Gazette
Homepage
Marketing & Communications
Frontpage Email Us
Search This Issue  
Vol 37  No 16
June 30, 2005


Frontpage

Bookmarks

Classifieds

Crime Watch

In Brief

Insight

Notable

Obituary

Papers/Presentations

Research

Out and About




Next issue:
July 21, 2005

Questions? Comments?
E-mail our editor.

Paving the way in research

By Michelle Osmond

In a province with extreme weather, pavement conditions in Newfoundland and Labrador are often an issue. However, research into improving our pavement just got a boost thanks to researchers at the Faculty of Engineering and Applied Science. Dr. Khaled Kandil has just received more than $170,000 from the Canada Foundation for Innovation to establish an advanced laboratory facility for pavement research.

The proposed infrastructure will address a number of the high-priority needs in the paving industry including developing a standard procedure for designing cold-recycled mixes for Canadian pavements; establishing quality indicators to evaluate the construction process and linking these indicators to long-term performance; establishing a simple, rapid and efficient technique for pavement monitoring and evaluation; and reducing the harmful effects of winter maintenance activities on pavement performance.

“Pavement represents a vital component of our highway infrastructure, which affects to a large extent our economic growth, industrial productivity, and trade performance,” explained Dr. Kandil. “With the increasing concerns about the infrastructure and sustainability issues, improving the long-term performance of asphalt concrete pavement is essential.” Increasing pavement life of urban roadways in Canada by one to three years would save $300 to $900 million per year.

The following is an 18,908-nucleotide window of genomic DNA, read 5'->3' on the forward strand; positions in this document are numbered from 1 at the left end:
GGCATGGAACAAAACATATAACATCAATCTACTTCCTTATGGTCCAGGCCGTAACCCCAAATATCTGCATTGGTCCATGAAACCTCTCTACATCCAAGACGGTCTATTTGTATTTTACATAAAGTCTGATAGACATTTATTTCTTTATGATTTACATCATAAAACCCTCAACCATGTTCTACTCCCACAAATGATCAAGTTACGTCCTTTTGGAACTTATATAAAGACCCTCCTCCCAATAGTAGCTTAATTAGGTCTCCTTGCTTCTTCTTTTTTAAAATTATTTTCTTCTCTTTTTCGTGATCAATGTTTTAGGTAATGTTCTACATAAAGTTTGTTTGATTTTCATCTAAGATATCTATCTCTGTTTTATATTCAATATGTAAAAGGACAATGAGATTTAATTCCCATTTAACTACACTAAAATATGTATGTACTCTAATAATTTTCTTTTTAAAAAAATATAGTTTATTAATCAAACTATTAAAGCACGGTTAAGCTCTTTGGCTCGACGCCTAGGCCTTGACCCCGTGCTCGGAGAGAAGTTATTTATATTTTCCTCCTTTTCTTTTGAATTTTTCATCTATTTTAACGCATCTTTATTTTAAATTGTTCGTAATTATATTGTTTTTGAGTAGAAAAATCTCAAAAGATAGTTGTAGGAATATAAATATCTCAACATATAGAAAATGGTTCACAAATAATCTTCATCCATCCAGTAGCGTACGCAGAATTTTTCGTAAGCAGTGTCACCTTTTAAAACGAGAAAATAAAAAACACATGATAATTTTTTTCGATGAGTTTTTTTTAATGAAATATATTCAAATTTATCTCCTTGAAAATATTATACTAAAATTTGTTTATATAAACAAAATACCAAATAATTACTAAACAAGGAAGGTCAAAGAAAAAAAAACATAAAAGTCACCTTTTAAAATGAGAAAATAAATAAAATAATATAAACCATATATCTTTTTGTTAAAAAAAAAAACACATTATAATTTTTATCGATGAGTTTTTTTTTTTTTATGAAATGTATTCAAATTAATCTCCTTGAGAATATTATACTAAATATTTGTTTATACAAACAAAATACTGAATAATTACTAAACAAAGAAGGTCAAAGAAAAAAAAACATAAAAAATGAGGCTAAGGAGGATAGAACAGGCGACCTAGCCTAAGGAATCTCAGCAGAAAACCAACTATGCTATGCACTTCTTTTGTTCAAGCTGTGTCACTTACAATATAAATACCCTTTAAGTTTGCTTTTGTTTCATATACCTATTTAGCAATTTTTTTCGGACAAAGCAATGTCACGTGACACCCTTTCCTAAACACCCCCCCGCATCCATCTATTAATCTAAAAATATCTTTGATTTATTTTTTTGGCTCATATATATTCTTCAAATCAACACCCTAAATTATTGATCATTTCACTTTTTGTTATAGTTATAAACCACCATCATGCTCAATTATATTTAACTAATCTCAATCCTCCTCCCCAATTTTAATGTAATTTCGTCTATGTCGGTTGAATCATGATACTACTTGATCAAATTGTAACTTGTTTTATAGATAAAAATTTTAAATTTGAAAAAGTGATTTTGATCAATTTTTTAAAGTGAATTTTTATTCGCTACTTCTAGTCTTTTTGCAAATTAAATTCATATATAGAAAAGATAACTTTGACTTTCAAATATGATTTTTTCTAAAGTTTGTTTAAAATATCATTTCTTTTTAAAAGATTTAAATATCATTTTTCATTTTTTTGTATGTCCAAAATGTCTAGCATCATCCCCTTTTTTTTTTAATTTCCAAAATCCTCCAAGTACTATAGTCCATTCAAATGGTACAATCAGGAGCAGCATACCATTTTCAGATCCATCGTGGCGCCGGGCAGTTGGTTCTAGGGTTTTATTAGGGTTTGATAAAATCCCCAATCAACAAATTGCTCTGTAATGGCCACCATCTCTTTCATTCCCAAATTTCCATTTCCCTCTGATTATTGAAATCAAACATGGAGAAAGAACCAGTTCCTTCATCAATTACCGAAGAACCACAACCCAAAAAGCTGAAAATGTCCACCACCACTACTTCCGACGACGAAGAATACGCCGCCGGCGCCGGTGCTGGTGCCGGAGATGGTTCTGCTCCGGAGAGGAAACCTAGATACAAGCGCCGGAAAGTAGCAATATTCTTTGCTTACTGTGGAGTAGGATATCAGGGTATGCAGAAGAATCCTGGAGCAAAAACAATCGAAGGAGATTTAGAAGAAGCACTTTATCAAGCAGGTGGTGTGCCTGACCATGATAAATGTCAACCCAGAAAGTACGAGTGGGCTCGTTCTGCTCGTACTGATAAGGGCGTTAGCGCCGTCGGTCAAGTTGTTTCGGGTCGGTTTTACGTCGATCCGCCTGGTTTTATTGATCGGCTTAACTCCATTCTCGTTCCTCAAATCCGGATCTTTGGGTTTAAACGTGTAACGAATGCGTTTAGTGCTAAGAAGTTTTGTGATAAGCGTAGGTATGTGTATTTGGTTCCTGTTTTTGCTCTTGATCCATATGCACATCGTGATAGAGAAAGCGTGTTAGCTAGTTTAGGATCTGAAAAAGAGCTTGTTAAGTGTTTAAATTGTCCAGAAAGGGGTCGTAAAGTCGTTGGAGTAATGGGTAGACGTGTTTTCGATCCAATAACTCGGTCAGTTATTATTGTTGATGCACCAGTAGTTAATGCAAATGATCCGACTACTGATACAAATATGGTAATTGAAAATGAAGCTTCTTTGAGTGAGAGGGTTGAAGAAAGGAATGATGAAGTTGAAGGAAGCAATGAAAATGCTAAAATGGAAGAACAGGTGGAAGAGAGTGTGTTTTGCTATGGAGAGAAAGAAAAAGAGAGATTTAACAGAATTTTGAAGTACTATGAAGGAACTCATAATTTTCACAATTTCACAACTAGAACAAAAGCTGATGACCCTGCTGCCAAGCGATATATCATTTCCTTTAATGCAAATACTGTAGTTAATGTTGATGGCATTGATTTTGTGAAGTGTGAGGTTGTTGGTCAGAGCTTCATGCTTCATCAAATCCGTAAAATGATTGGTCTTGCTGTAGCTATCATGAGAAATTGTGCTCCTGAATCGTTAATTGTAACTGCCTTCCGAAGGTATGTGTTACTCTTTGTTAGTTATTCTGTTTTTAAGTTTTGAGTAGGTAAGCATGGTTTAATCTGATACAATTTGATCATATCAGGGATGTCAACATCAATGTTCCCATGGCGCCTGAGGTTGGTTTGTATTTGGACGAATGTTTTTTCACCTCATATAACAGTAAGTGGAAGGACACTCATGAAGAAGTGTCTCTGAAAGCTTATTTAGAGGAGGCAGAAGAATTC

Dr. Kandil has a bachelor of science and a master’s of science in Civil Engineering from Ain Shams University and a PhD in Civil Engineering from Carleton University. He has worked as a highway engineer for various consultant firms and participated in several research projects in the field of highway engineering at Ain Shams University, Carleton University, and the National Research Council Canada. His research interests include pavement design and construction, pavement rehabilitation, winter maintenance, geometric design, and traffic safety.

Top   


Top Stories